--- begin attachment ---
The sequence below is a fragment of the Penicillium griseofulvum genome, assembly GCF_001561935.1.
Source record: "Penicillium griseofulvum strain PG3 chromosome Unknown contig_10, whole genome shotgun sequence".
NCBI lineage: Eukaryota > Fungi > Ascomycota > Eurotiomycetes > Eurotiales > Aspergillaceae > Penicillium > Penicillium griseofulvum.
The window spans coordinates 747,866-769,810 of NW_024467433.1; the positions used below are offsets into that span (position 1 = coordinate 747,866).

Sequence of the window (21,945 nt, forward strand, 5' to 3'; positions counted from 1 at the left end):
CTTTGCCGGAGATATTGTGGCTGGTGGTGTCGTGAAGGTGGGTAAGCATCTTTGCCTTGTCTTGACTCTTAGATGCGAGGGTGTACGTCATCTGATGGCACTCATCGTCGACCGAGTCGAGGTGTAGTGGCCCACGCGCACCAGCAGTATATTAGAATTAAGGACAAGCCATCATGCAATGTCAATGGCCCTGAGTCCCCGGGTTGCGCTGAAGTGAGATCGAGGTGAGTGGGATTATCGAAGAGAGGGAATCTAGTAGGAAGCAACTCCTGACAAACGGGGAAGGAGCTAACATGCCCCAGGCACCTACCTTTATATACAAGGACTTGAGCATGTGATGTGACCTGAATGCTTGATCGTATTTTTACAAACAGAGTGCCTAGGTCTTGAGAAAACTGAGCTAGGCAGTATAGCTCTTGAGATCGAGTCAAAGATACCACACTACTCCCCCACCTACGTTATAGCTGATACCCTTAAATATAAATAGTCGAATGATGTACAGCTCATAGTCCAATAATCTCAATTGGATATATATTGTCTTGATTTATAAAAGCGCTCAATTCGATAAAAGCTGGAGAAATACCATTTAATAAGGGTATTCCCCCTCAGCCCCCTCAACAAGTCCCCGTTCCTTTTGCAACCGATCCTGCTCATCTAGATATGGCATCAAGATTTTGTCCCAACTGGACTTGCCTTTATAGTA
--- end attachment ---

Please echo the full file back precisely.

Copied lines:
The sequence below is a fragment of the Penicillium griseofulvum genome, assembly GCF_001561935.1.
Source record: "Penicillium griseofulvum strain PG3 chromosome Unknown contig_10, whole genome shotgun sequence".
NCBI lineage: Eukaryota > Fungi > Ascomycota > Eurotiomycetes > Eurotiales > Aspergillaceae > Penicillium > Penicillium griseofulvum.
The window spans coordinates 747,866-769,810 of NW_024467433.1; the positions used below are offsets into that span (position 1 = coordinate 747,866).

Sequence of the window (21,945 nt, forward strand, 5' to 3'; positions counted from 1 at the left end):
CTTTGCCGGAGATATTGTGGCTGGTGGTGTCGTGAAGGTGGGTAAGCATCTTTGCCTTGTCTTGACTCTTAGATGCGAGGGTGTACGTCATCTGATGGCACTCATCGTCGACCGAGTCGAGGTGTAGTGGCCCACGCGCACCAGCAGTATATTAGAATTAAGGACAAGCCATCATGCAATGTCAATGGCCCTGAGTCCCCGGGTTGCGCTGAAGTGAGATCGAGGTGAGTGGGATTATCGAAGAGAGGGAATCTAGTAGGAAGCAACTCCTGACAAACGGGGAAGGAGCTAACATGCCCCAGGCACCTACCTTTATATACAAGGACTTGAGCATGTGATGTGACCTGAATGCTTGATCGTATTTTTACAAACAGAGTGCCTAGGTCTTGAGAAAACTGAGCTAGGCAGTATAGCTCTTGAGATCGAGTCAAAGATACCACACTACTCCCCCACCTACGTTATAGCTGATACCCTTAAATATAAATAGTCGAATGATGTACAGCTCATAGTCCAATAATCTCAATTGGATATATATTGTCTTGATTTATAAAAGCGCTCAATTCGATAAAAGCTGGAGAAATACCATTTAATAAGGGTATTCCCCCTCAGCCCCCTCAACAAGTCCCCGTTCCTTTTGCAACCGATCCTGCTCATCTAGATATGGCATCAAGATTTTGTCCCAACTGGACTTGCCTTTATAGTA